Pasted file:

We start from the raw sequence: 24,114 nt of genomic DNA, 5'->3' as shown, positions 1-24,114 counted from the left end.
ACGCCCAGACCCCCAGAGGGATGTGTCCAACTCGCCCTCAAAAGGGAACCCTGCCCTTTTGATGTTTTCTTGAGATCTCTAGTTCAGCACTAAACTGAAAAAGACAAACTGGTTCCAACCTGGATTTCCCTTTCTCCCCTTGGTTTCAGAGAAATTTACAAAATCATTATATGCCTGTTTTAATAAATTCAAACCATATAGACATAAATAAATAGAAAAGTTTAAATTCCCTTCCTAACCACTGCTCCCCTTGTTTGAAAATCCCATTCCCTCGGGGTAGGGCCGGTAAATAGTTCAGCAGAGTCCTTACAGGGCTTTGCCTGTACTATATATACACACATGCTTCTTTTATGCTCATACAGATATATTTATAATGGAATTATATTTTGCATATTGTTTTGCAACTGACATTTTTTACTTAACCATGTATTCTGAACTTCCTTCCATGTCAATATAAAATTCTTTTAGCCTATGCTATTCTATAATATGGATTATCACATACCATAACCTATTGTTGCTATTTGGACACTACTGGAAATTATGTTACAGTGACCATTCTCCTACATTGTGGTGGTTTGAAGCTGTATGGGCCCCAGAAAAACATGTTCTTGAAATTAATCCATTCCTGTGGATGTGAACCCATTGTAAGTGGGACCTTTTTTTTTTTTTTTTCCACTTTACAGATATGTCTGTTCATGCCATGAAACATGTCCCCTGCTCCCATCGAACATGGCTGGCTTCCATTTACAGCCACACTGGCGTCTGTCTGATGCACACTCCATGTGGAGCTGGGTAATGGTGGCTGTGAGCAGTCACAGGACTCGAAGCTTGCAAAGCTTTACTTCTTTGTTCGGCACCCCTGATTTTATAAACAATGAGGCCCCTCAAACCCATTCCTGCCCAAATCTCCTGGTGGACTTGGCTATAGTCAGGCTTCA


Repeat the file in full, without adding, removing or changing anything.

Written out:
We start from the raw sequence: 24,114 nt of genomic DNA, 5'->3' as shown, positions 1-24,114 counted from the left end.
ACGCCCAGACCCCCAGAGGGATGTGTCCAACTCGCCCTCAAAAGGGAACCCTGCCCTTTTGATGTTTTCTTGAGATCTCTAGTTCAGCACTAAACTGAAAAAGACAAACTGGTTCCAACCTGGATTTCCCTTTCTCCCCTTGGTTTCAGAGAAATTTACAAAATCATTATATGCCTGTTTTAATAAATTCAAACCATATAGACATAAATAAATAGAAAAGTTTAAATTCCCTTCCTAACCACTGCTCCCCTTGTTTGAAAATCCCATTCCCTCGGGGTAGGGCCGGTAAATAGTTCAGCAGAGTCCTTACAGGGCTTTGCCTGTACTATATATACACACATGCTTCTTTTATGCTCATACAGATATATTTATAATGGAATTATATTTTGCATATTGTTTTGCAACTGACATTTTTTACTTAACCATGTATTCTGAACTTCCTTCCATGTCAATATAAAATTCTTTTAGCCTATGCTATTCTATAATATGGATTATCACATACCATAACCTATTGTTGCTATTTGGACACTACTGGAAATTATGTTACAGTGACCATTCTCCTACATTGTGGTGGTTTGAAGCTGTATGGGCCCCAGAAAAACATGTTCTTGAAATTAATCCATTCCTGTGGATGTGAACCCATTGTAAGTGGGACCTTTTTTTTTTTTTTTTCCACTTTACAGATATGTCTGTTCATGCCATGAAACATGTCCCCTGCTCCCATCGAACATGGCTGGCTTCCATTTACAGCCACACTGGCGTCTGTCTGATGCACACTCCATGTGGAGCTGGGTAATGGTGGCTGTGAGCAGTCACAGGACTCGAAGCTTGCAAAGCTTTACTTCTTTGTTCGGCACCCCTGATTTTATAAACAATGAGGCCCCTCAAACCCATTCCTGCCCAAATCTCCTGGTGGACTTGGCTATAGTCAGGCTTCA